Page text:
The launch took off from Florida at 8:02 AM EST (5:02 AM PST), with delivery of the satellites following as planned at around an hour after lift-off. The booster on this launch flew seven times previously, as mentioned – including just in December when it was used to delivery a SiriusXM satellite to orbit to support that company’s satellite radio network.

Today’s launch was also notable because it included a landing attempt in so-called “envelope expansion” conditions, which means that the winds in the landing zone where SpaceX’s drone recovery ship was stationed at sea actually exceeded the company’s previously-defined safety window for making a landing attempt.

As a result of today’s success, SpaceX will likely now have higher tolerances for wind speeds in order to attempt recovery, which should translate to fewer cancellations of launches based on weather conditions in the landing zone.

Rocket Lab completes its first rocket launch of 2021 and 18th mission overall

Rocket Lab has launched its 18th mission, and the first of 2021, as of 8:26 PM NZT (2:30 AM EST). The ‘Another One Leaves The Crust’ mission took off from Rocket Lab’s Launch Complex 1 on the Mahia Peninsula in New Zealand, and flew a single communications microsatellite on behalf of client OHB Group, a satellite manufacturer based in Europe with facilities in Germany, Sweden and the Czech Republic.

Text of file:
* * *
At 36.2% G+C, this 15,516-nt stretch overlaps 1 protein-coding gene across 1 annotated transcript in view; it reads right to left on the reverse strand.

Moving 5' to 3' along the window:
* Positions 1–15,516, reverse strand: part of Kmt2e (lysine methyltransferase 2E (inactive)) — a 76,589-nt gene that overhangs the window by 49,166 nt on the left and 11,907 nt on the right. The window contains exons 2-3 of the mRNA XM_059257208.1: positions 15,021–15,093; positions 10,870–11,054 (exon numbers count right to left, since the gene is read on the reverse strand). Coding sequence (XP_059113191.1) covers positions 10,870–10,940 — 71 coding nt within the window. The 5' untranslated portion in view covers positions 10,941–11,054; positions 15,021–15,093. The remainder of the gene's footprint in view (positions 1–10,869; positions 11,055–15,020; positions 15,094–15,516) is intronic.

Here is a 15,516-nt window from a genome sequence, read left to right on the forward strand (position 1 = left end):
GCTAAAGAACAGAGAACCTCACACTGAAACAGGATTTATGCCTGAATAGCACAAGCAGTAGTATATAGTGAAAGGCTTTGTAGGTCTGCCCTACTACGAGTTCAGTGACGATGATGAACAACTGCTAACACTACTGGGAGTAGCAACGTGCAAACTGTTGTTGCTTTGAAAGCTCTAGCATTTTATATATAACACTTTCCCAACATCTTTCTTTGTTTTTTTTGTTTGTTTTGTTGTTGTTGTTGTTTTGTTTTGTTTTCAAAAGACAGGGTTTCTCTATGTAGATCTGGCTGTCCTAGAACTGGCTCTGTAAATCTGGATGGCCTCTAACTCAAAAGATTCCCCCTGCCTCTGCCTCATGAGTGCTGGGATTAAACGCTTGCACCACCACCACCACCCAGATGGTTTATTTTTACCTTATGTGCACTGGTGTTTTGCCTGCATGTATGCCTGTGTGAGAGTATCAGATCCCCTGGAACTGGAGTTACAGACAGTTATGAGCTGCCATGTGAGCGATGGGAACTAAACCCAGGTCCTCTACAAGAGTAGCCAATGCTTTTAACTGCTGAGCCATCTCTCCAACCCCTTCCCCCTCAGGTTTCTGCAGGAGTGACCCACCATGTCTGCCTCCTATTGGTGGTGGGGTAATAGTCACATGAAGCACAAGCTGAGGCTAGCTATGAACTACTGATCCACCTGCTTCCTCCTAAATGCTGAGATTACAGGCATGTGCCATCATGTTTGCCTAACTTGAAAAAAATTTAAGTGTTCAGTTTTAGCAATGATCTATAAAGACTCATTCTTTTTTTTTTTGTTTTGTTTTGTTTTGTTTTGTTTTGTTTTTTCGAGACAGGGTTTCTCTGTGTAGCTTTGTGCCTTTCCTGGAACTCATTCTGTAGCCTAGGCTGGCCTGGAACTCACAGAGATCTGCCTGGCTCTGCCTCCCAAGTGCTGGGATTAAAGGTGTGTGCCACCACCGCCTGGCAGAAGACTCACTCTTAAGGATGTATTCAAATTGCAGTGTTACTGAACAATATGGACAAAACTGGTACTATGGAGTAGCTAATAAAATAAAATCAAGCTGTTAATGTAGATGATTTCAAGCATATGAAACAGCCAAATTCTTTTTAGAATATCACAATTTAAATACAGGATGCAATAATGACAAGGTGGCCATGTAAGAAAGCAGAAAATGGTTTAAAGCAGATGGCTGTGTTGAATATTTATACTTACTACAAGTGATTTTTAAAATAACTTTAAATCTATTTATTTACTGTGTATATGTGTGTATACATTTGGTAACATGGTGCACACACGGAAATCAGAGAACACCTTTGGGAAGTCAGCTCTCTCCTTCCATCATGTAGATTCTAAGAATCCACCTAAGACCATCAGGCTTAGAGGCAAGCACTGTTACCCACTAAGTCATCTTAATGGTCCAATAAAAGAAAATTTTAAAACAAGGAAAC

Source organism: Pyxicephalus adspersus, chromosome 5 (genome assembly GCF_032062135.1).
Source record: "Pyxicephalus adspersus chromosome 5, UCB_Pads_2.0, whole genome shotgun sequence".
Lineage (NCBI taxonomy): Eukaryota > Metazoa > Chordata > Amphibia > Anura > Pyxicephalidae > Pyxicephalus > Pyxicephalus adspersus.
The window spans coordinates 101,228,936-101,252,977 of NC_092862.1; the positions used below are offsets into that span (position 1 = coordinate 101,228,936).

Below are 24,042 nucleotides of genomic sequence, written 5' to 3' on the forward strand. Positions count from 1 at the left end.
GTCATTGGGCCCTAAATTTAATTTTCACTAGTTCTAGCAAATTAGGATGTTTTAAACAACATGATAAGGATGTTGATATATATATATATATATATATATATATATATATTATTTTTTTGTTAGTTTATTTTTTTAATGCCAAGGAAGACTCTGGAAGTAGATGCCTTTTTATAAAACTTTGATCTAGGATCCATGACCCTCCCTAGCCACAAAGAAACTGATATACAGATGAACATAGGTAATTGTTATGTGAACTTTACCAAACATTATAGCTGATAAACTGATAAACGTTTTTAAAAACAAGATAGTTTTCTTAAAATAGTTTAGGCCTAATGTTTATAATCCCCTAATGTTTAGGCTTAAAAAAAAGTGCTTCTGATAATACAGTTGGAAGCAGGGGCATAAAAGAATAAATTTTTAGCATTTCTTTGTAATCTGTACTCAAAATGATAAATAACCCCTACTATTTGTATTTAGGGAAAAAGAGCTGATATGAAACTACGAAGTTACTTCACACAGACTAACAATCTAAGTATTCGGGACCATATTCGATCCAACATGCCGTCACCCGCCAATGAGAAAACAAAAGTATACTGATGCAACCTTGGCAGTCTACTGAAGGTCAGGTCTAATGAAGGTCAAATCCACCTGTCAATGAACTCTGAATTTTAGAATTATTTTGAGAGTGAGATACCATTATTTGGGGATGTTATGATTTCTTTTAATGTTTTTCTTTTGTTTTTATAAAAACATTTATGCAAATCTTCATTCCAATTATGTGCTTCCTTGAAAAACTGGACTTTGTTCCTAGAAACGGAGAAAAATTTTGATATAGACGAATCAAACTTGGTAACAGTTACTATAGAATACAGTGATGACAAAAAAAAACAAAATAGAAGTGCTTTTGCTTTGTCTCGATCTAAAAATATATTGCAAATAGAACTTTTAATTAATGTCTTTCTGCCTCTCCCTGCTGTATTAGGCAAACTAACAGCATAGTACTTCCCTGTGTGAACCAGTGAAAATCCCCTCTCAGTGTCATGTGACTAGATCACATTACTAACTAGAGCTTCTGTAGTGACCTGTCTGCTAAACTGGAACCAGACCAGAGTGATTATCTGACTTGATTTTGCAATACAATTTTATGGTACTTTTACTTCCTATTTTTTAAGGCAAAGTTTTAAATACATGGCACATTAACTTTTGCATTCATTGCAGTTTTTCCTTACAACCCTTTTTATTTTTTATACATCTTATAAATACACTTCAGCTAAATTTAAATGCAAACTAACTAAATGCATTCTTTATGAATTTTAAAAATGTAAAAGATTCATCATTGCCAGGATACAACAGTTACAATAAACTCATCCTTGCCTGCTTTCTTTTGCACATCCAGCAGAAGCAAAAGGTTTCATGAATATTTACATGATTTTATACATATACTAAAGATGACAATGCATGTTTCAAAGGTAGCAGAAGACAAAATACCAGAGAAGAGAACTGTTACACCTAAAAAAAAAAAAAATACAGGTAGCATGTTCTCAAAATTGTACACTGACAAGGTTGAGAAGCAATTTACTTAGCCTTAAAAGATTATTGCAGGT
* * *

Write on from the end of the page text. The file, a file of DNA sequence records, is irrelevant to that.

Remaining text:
Rocket Lab’s launches often feature payloads from more than one customer on the same Electron launch vehicle, but this dedicated payload launch is an example of how the flexibility of its smaller rocket can serve customers even for single small satellite missions. The rocket successfully delivered its payload as intended shortly following take-off.

While Rocket Lab has been developing and testing a booster stage recovery process to help it re-use part of its launch vehicles on subsequent flights, this particular mission did not include a recovery attempt. The company has had significant success with that development process however, and recovered its first booster last year. Sometime this year, it’s expected to attempt a recovery that includes a mid-air catch of the returning first stage via helicopter.

SpaceX bought two oil rigs to convert into offshore launch pads for Starship

SpaceX’s next spacecraft is in development in Texas, and CEO Elon Musk previously revealed that the company was planning to build floating spaceports for Starship  operations, after a job ad was posted looking for someone to oversee their development. Now, SpaceX has purchased two oil rigs to convert for this purpose, as first reported by spaceflight.com’s Michael Baylor, and confirmed by CNBC.